Maciej Głowacki and Bartosz Pałka (Espondi) are the authors of the article published on LinkedIn
Implementation is a specific kind of audit that immediately verifies the following aspects:
- the condition of infrastructure (IT, electrics),
- marketing department,
- sales department,
- shift management.
Among the most frequent problems that hotels face are the ones with infrastructure and promotional materials.
1. Photos – to quote a Chinese proverb: “A picture is worth a thousand words”. We should stress that although it seems blatantly obvious, this is the place where the hard part begins. Theoretically, we know that we sell by means of a picture, but hotels usually do not have their own stock of photos. We lack pictures of available attractions, SPA treatments or dishes from the hotel’s menu. Even if there are some, it turns out that the list is incomplete. Additionally, such photos are all completely different (they were taken at different times and in different styles). Let’s not delude ourselves that we will be saved by ‘stock’ pictures, as they are too artificial. Most importantly, they don’t show our premises, hence they don’t build up trust. There’s no other way – we need to solve the problem, take some photos and then regularly update the list. We need pictures both to implement the solution and promote the hotel on social media (on Facebook, Instagram, Linkedln).
2. Descriptions – descriptions of dishes from the menu are a good starting point, but the Hotel360° app gives hoteliers a chance to display their skills. We aren’t limited by the size of the paper menu; thus we can spread our wings (but not too much… we still sell by means of a picture). What’s more, we should remember about our foreign visitors, so we should provide them with translations of the descriptions of what the hotel offers. The English-speaking version is not enough, although that’s what we should start with.
3. Opening hours – that goes without saying. The opening dates and hours of the SPA zone, restaurants etc. should be included in the material.
1. Internet – this is the basic way in which a modern hotel should function (according to research carried out by hotels.com on the basis of a questionnaire filled in by 25 million guests, Wi-Fi is a must in hotels). One or two places where one can connect to the Internet are not enough, the devices given should be fully configured and should handle a frequency range for Wi-Fi: 2,4 GHz and 5 GHz. What is important is that for safety reasons a public network (available for hotel guests) should be isolated from an internal network by means of VLAN mechanisms.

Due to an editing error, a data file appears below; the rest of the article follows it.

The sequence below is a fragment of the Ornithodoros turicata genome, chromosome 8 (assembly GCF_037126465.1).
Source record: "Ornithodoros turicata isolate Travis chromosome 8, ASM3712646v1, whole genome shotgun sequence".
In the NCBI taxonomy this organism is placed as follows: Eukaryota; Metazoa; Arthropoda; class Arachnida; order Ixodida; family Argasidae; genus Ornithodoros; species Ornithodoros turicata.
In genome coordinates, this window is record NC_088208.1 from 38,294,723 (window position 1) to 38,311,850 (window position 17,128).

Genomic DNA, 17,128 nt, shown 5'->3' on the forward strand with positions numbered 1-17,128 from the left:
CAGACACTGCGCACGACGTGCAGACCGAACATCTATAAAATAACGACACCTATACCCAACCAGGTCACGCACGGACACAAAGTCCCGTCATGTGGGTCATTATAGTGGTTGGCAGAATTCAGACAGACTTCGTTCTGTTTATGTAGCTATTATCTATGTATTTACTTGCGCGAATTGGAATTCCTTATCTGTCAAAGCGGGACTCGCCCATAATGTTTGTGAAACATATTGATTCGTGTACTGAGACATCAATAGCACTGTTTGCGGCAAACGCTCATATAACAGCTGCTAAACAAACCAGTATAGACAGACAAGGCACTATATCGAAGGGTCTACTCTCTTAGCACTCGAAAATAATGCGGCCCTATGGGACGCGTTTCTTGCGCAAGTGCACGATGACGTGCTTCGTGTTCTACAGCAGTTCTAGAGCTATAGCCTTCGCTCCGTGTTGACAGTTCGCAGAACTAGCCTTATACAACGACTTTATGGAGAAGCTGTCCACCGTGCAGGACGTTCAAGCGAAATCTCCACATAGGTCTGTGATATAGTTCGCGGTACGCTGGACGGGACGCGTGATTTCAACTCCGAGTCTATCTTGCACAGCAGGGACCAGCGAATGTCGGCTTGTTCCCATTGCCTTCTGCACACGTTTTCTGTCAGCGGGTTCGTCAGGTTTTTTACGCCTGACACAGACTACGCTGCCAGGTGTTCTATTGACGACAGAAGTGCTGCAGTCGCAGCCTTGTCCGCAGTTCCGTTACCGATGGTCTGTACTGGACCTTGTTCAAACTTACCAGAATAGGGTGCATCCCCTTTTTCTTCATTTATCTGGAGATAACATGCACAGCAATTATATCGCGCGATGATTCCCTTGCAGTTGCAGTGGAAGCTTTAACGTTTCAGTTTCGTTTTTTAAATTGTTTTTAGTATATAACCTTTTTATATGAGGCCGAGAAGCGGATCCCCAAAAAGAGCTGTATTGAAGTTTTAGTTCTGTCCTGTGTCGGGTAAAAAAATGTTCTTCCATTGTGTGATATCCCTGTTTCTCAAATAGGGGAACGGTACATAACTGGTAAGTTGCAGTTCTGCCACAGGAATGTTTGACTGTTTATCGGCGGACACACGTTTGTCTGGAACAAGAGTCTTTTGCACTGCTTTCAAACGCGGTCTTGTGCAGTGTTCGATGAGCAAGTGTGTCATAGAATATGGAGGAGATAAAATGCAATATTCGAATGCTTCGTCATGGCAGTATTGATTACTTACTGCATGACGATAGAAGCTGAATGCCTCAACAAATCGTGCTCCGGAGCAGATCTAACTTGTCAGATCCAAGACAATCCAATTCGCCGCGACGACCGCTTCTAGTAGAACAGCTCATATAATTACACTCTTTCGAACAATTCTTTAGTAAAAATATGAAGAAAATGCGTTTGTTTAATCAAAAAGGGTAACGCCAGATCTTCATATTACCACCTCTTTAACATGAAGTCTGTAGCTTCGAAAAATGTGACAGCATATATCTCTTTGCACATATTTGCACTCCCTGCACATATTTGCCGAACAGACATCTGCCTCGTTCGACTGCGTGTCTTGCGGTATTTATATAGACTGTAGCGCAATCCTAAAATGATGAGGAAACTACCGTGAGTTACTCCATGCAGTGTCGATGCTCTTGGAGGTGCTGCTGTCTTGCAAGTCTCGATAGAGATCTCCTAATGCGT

A Wi-Fi signal must be available in all rooms, whereas according to Espondi’s experience, problems with the signal occur in the vast majority of hotels. Even relatively new premises which declare that their Wi-Fi system is working properly have problems with implementation, which often ends up with staff looking for some lost devices in the hotel’s attic.
We often see that it is all about savings. We need to remember that guests using the internet should be easily able to move around their room. It doesn’t matter whether we connect with the internet when we are sitting on the sofa or at the table, using our phone or tablet should never cause any problems. Wi-Fi accessibility should be checked everywhere in the room – not only near the door. When testing the signal, we should empathize with our guest. Where would I go and what would I do with my smartphone if I were in his shoes?
Apart from problems with being out of range, we must also not forget about the bandwidth. Internet access at a speed that reminds us of the “golden age” of dialled modem connections is more annoying for a hotel guest that having no Wi-Fi at all. In spite of the fact that Wi-Fi is the basis of the hospitality industry, wireless network coverage is still a huge problem for a number of hotels. We tend to forget that a guest should have the possibility to request what he needs!
1. The guest looks through a paper leaflet,
2. The guest calls the reception desk and places an order,
3. The reception notifies the kitchen whose cooks prepare the order,
4. A waiter delivers the order to the room, the guest signs for it,
5. The waiter goes back to the reception and enters a certain amount of money to the PMS.
1. The guest searches for a dessert on the tablet,
2. The guest orders it by tapping it on the tablet’s screen,
3. The order is sent first to the PMS, then to the kitchen and a waiter; the charge for the dessert automatically goes to the PMS.
4. The waiter delivers the order to the room.